Chef Justin West is serving up gourmet classics from his Julienne days every Monday and Tuesday at Wildwood Kitchen
Paul Wellman

You might remember that bouillabaisse, with the fennel-tomato-saffron broth you wanted to bathe in. Or perhaps it was the beef cheeks, meltingly tender yet just crisped, alongside peak-of-summer Roots Farm corn and more. Or the ricotta ravioli gussied up into summer elegance with charred Lane Farm strawberries.

Well, you don’t have to remember anymore. All of Chef Justin West’s deeply desired dishes from his former restaurant Julienne are coming back on Monday and Tuesday nights, when he turns his Wildwood Kitchen barbecue space into Brunoise, offering a new menu each week.

“I’m worried that the memory of Julienne rose to a great place in people’s heads,” confessed West, the Oregon-raised chef who ran the East Canon Perdido Street restaurant from 2008 to 2016. “I have to compete with the memory of myself.” So he decided not to return to full-scale fine dining but rather to offer refined dining, in which Wildwood will play the perfect pop-up host.

Right upon opening, Julienne wowed customers with its upscale farm-to-table cuisine, won the Independent’s Foodie Awards in 2010 and 2015, and attracted fans like the late Anthony Bourdain. But after an eight-year run, West pulled the plug on Julienne two years ago, both to focus on Wildwood, which opened in The Mill on East Haley Street in 2015, and because he was getting divorced from his wife and business partner, Emma. “It was an adjustment time,” he said. “I had to figure out how my new life was operating.”

Chef Justin West
Paul Wellman

Wildwood Kitchen’s barbecue formula, meanwhile, works almost too well for this chef. “To be honest, at Wildwood, I never cook,” said West. “The recipes are set to the milligram, and Chef [Jason] Carter is great. My time is spent on QuickBooks and doing marketing and HR — stuff I can do remotely is good when I’m with the kids, but it didn’t fulfill my soul as a restaurateur.”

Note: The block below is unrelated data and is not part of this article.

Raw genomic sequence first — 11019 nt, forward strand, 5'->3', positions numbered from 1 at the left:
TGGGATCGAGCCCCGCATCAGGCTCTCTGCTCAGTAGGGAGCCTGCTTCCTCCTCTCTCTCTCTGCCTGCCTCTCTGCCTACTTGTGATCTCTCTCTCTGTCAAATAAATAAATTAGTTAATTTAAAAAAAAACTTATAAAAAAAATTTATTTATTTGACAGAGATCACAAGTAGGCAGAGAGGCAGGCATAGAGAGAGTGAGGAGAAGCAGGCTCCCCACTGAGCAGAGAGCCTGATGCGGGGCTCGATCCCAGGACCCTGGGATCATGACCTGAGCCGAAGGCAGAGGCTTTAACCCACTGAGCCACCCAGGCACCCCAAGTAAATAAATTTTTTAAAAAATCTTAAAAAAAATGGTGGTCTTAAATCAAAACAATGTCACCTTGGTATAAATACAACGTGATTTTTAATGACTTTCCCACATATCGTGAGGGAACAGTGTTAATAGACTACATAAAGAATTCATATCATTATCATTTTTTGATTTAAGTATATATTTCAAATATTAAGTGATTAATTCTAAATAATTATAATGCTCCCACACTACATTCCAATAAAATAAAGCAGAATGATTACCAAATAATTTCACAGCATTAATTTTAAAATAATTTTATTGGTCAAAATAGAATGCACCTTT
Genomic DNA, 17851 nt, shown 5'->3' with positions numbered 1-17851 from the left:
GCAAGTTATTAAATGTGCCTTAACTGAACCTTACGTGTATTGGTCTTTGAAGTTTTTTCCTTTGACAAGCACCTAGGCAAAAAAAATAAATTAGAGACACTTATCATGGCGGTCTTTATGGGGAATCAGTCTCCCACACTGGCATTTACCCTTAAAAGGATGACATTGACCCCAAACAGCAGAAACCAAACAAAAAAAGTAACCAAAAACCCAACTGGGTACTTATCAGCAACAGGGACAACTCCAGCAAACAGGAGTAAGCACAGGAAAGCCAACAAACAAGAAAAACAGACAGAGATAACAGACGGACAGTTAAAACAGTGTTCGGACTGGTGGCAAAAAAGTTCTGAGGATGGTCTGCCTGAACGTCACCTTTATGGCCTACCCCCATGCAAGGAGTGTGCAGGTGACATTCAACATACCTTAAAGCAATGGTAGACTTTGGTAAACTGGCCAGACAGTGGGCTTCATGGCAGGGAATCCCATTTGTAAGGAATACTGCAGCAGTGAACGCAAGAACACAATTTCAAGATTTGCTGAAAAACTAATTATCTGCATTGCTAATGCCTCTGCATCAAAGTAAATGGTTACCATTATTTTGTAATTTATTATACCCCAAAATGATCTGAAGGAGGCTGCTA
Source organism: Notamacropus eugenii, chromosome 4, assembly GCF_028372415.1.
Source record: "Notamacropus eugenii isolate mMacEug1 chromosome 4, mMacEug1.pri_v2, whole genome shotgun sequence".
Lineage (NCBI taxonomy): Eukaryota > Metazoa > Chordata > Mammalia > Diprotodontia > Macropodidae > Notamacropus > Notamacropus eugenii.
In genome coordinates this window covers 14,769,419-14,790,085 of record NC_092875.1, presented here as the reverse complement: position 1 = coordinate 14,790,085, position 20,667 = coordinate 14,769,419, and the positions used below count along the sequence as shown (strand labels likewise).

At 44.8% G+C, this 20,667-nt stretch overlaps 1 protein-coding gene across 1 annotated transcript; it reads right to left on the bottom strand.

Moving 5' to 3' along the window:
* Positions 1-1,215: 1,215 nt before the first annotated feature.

The recent Thomas Fire and mudslides also hit business hard, making West reconsider notions of opening a completely new restaurant in our high-rent town. “From December 7 through January 25, all of the catering events we had booked canceled,” he said. “It was one of the most challenging years in business after two years that were very difficult emotionally.”

So the idea of Brunoise — that’s the next-smallest dice for knife-skills fans after julienne, by the way — seemed perfect. “Cooking food like that Julienne food gives me solace; it’s healing,” said West, still excited about the process of getting ready for Brunoise’s debut on July 9-10. “There was nothing like listening to 14 hours of Grateful Dead and prepping.”

Paul Wellman

Luckily, all of those Julienne gems were recorded. “Back in our better days, Emma did something so valuable for me: She wrote a 15-page menu with every dish we ever made,” he explained. “It’s like a greatest hits from a band that played for eight years, but played a different set list every week.” So while he pulled out some classics to kick off Brunoise — there were even foie gras doughnuts for dessert — he might get to some deeper cuts, too.

The hope is that those who love Wildwood’s soulful barbecue and Brunoise’s artful cuisine can coexist, and maybe even intermingle more. “I feel like I was three years early on Haley Street, and I’ve been here for three years,” West joked, pointing out how little foot traffic his outpost at The Mill gets. And while he also jokes about a new restaurant concept called Child Custody — “It’s only open when the chef can come to work” — he then adds, “The kids make slogging through all the stress of owning my own business completely worth it.”

Mon.-Tue., 5-9pm; Wildwood Kitchen, 420 E. Haley St.; 845-3995;


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